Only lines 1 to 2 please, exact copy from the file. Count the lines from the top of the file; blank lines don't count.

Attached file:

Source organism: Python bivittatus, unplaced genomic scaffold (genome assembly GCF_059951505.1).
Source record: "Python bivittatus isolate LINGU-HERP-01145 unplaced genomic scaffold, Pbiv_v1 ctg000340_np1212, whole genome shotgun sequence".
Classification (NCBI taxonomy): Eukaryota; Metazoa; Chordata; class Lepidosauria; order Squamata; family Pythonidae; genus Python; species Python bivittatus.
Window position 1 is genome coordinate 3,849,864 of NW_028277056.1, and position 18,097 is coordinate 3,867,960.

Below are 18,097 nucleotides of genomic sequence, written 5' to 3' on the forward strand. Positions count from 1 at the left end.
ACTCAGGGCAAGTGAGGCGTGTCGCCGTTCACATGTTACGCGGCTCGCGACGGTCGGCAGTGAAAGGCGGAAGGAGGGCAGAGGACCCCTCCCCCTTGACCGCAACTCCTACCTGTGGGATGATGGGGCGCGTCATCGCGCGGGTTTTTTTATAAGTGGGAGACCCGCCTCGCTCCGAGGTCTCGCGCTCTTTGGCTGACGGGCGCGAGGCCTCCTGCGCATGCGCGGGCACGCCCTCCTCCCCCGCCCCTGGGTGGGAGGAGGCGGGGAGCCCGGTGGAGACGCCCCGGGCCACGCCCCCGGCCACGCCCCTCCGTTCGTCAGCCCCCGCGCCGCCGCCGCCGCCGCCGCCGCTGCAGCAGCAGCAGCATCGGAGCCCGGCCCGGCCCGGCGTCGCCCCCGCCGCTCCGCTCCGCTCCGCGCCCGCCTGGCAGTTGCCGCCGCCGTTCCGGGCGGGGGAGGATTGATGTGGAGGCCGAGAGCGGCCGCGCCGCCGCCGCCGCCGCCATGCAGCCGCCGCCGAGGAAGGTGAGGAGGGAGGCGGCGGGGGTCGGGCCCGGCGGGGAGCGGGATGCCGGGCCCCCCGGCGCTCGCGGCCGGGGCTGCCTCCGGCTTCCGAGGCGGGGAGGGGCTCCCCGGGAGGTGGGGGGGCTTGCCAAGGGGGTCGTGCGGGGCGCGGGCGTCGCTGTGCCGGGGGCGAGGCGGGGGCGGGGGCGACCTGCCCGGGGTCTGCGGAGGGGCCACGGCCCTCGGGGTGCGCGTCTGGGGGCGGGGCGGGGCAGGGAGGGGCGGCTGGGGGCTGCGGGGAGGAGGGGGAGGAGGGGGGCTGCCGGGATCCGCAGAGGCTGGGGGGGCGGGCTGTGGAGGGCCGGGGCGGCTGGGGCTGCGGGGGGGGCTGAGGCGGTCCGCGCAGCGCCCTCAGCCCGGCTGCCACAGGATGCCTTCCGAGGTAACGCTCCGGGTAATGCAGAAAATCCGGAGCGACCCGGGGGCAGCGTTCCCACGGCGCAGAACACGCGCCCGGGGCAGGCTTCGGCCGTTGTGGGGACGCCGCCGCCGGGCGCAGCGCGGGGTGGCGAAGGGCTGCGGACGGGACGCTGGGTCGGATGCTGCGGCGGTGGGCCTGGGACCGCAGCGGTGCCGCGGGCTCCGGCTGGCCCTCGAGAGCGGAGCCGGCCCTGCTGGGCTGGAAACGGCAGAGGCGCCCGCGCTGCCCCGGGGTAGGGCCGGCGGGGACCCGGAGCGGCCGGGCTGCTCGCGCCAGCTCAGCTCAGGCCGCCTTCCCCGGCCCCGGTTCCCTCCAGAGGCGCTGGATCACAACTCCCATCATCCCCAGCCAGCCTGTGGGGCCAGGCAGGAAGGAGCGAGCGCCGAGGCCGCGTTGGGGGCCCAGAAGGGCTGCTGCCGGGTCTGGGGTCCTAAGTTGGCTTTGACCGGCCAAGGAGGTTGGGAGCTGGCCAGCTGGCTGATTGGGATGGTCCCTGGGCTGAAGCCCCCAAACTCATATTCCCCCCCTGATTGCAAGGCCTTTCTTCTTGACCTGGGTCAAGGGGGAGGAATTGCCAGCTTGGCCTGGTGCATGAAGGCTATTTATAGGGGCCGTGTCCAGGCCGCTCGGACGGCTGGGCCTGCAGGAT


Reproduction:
Source organism: Python bivittatus, unplaced genomic scaffold (genome assembly GCF_059951505.1).
Source record: "Python bivittatus isolate LINGU-HERP-01145 unplaced genomic scaffold, Pbiv_v1 ctg000340_np1212, whole genome shotgun sequence".